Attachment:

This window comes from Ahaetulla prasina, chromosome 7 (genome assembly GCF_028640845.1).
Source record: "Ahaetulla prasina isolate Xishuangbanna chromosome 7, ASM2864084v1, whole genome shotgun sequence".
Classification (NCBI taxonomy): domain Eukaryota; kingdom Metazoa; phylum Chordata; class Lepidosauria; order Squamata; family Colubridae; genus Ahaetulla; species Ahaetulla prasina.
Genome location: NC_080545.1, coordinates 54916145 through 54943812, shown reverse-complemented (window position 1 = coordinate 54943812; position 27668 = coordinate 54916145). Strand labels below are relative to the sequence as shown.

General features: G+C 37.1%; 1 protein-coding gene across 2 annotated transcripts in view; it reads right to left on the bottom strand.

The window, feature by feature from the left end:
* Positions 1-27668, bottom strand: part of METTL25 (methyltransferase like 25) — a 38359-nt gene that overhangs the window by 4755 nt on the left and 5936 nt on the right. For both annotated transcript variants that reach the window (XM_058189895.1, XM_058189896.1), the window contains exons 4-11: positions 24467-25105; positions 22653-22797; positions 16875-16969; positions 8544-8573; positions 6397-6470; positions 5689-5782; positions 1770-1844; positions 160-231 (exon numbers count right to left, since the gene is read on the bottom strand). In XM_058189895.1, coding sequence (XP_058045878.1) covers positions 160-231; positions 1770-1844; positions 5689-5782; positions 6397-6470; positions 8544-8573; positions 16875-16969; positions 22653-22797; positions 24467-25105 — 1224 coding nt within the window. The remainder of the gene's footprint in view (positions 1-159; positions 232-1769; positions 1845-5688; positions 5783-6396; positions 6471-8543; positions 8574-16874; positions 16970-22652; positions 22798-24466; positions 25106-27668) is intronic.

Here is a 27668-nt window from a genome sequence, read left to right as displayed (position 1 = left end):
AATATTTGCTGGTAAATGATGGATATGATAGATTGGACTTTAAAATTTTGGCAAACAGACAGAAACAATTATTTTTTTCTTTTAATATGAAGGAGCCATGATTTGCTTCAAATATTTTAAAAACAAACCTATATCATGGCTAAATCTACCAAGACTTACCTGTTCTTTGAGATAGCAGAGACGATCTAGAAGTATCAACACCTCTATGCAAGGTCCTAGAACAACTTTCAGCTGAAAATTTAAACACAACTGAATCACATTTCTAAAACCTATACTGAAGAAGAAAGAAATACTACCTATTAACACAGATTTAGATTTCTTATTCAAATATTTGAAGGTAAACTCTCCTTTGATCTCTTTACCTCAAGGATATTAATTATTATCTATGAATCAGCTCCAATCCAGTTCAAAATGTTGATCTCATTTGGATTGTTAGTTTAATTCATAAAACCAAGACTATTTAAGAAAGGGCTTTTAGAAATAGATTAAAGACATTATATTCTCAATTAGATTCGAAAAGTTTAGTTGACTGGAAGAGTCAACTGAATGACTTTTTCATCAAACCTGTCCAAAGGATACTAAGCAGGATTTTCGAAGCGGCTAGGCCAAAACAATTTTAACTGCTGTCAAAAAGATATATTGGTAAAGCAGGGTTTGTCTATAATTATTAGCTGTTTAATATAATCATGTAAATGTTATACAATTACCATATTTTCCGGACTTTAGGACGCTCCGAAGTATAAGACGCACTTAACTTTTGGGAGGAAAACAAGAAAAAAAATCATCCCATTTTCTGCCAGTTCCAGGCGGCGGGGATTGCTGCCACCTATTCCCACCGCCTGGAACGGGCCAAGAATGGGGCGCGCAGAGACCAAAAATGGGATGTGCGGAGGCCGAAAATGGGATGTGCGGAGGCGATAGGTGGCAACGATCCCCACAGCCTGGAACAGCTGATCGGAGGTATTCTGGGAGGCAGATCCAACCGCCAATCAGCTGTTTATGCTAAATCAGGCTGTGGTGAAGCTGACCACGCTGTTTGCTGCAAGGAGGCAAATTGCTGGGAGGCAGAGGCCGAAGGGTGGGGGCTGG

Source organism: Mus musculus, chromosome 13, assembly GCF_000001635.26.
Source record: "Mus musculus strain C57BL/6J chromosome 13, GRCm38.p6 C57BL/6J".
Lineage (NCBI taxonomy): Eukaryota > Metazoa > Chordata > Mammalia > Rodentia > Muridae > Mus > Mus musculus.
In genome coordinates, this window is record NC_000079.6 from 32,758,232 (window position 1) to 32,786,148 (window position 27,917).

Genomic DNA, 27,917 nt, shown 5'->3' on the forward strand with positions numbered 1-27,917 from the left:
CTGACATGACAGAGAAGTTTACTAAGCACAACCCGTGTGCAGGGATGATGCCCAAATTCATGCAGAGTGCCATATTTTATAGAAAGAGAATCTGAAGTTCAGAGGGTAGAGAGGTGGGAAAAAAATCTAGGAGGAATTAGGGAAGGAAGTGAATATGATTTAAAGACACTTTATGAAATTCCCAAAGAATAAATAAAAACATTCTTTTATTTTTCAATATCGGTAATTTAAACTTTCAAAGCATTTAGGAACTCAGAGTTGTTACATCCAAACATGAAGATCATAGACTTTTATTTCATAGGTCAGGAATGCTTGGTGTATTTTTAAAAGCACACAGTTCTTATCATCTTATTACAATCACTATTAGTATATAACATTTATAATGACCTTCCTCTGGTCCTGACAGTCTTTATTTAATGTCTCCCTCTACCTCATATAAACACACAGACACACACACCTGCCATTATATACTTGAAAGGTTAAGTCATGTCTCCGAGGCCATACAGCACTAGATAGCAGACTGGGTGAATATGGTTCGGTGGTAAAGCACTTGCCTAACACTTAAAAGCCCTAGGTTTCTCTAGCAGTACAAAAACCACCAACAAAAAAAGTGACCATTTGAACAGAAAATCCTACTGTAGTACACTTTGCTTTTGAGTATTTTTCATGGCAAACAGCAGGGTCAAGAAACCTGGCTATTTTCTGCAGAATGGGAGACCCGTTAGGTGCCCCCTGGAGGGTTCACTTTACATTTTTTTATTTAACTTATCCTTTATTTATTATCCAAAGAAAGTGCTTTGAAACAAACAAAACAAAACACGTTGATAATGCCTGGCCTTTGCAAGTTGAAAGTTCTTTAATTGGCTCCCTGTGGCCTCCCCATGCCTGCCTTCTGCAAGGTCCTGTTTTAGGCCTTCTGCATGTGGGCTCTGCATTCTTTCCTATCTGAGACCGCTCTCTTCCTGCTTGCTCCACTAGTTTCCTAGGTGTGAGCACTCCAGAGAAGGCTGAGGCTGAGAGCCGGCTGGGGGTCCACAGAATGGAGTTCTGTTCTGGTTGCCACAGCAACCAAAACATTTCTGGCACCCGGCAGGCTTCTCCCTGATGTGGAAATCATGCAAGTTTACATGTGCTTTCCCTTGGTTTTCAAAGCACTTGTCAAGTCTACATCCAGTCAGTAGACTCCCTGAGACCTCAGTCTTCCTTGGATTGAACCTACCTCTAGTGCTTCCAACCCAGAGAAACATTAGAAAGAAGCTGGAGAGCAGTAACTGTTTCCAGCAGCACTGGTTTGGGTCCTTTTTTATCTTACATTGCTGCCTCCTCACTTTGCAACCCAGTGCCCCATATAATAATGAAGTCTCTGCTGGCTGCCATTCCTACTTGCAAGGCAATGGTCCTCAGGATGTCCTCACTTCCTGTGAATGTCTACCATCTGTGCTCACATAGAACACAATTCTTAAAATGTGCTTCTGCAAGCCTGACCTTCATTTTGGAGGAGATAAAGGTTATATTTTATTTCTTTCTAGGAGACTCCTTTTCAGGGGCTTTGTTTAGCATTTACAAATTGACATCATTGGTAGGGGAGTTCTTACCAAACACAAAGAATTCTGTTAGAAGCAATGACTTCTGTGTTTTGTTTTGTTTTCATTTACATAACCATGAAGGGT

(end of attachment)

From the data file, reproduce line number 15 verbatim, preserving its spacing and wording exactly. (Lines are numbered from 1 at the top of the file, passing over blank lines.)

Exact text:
CTGACATGACAGAGAAGTTTACTAAGCACAACCCGTGTGCAGGGATGATGCCCAAATTCATGCAGAGTGCCATATTTTATAGAAAGAGAATCTGAAGTTCAGAGGGTAGAGAGGTGGGAAAAAAATCTAGGAGGAATTAGGGAAGGAAGTGAATATGATTTAAAGACACTTTATGAAATTCCCAAAGAATAAATAAAAACATTCTTTTATTTTTCAATATCGGTAATTTAAACTTTCAAAGCATTTAGGAACTCAGAGTTGTTACATCCAAACATGAAGATCATAGACTTTTATTTCATAGGTCAGGAATGCTTGGTGTATTTTTAAAAGCACACAGTTCTTATCATCTTATTACAATCACTATTAGTATATAACATTTATAATGACCTTCCTCTGGTCCTGACAGTCTTTATTTAATGTCTCCCTCTACCTCATATAAACACACAGACACACACACCTGCCATTATATACTTGAAAGGTTAAGTCATGTCTCCGAGGCCATACAGCACTAGATAGCAGACTGGGTGAATATGGTTCGGTGGTAAAGCACTTGCCTAACACTTAAAAGCCCTAGGTTTCTCTAGCAGTACAAAAACCACCAACAAAAAAAGTGACCATTTGAACAGAAAATCCTACTGTAGTACACTTTGCTTTTGAGTATTTTTCATGGCAAACAGCAGGGTCAAGAAACCTGGCTATTTTCTGCAGAATGGGAGACCCGTTAGGTGCCCCCTGGAGGGTTCACTTTACATTTTTTTATTTAACTTATCCTTTATTTATTATCCAAAGAAAGTGCTTTGAAACAAACAAAACAAAACACGTTGATAATGCCTGGCCTTTGCAAGTTGAAAGTTCTTTAATTGGCTCCCTGTGGCCTCCCCATGCCTGCCTTCTGCAAGGTCCTGTTTTAGGCCTTCTGCATGTGGGCTCTGCATTCTTTCCTATCTGAGACCGCTCTCTTCCTGCTTGCTCCACTAGTTTCCTAGGTGTGAGCACTCCAGAGAAGGCTGAGGCTGAGAGCCGGCTGGGGGTCCACAGAATGGAGTTCTGTTCTGGTTGCCACAGCAACCAAAACATTTCTGGCACCCGGCAGGCTTCTCCCTGATGTGGAAATCATGCAAGTTTACATGTGCTTTCCCTTGGTTTTCAAAGCACTTGTCAAGTCTACATCCAGTCAGTAGACTCCCTGAGACCTCAGTCTTCCTTGGATTGAACCTACCTCTAGTGCTTCCAACCCAGAGAAACATTAGAAAGAAGCTGGAGAGCAGTAACTGTTTCCAGCAGCACTGGTTTGGGTCCTTTTTTATCTTACATTGCTGCCTCCTCACTTTGCAACCCAGTGCCCCATATAATAATGAAGTCTCTGCTGGCTGCCATTCCTACTTGCAAGGCAATGGTCCTCAGGATGTCCTCACTTCCTGTGAATGTCTACCATCTGTGCTCACATAGAACACAATTCTTAAAATGTGCTTCTGCAAGCCTGACCTTCATTTTGGAGGAGATAAAGGTTATATTTTATTTCTTTCTAGGAGACTCCTTTTCAGGGGCTTTGTTTAGCATTTACAAATTGACATCATTGGTAGGGGAGTTCTTACCAAACACAAAGAATTCTGTTAGAAGCAATGACTTCTGTGTTTTGTTTTGTTTTCATTTACATAACCATGAAGGGT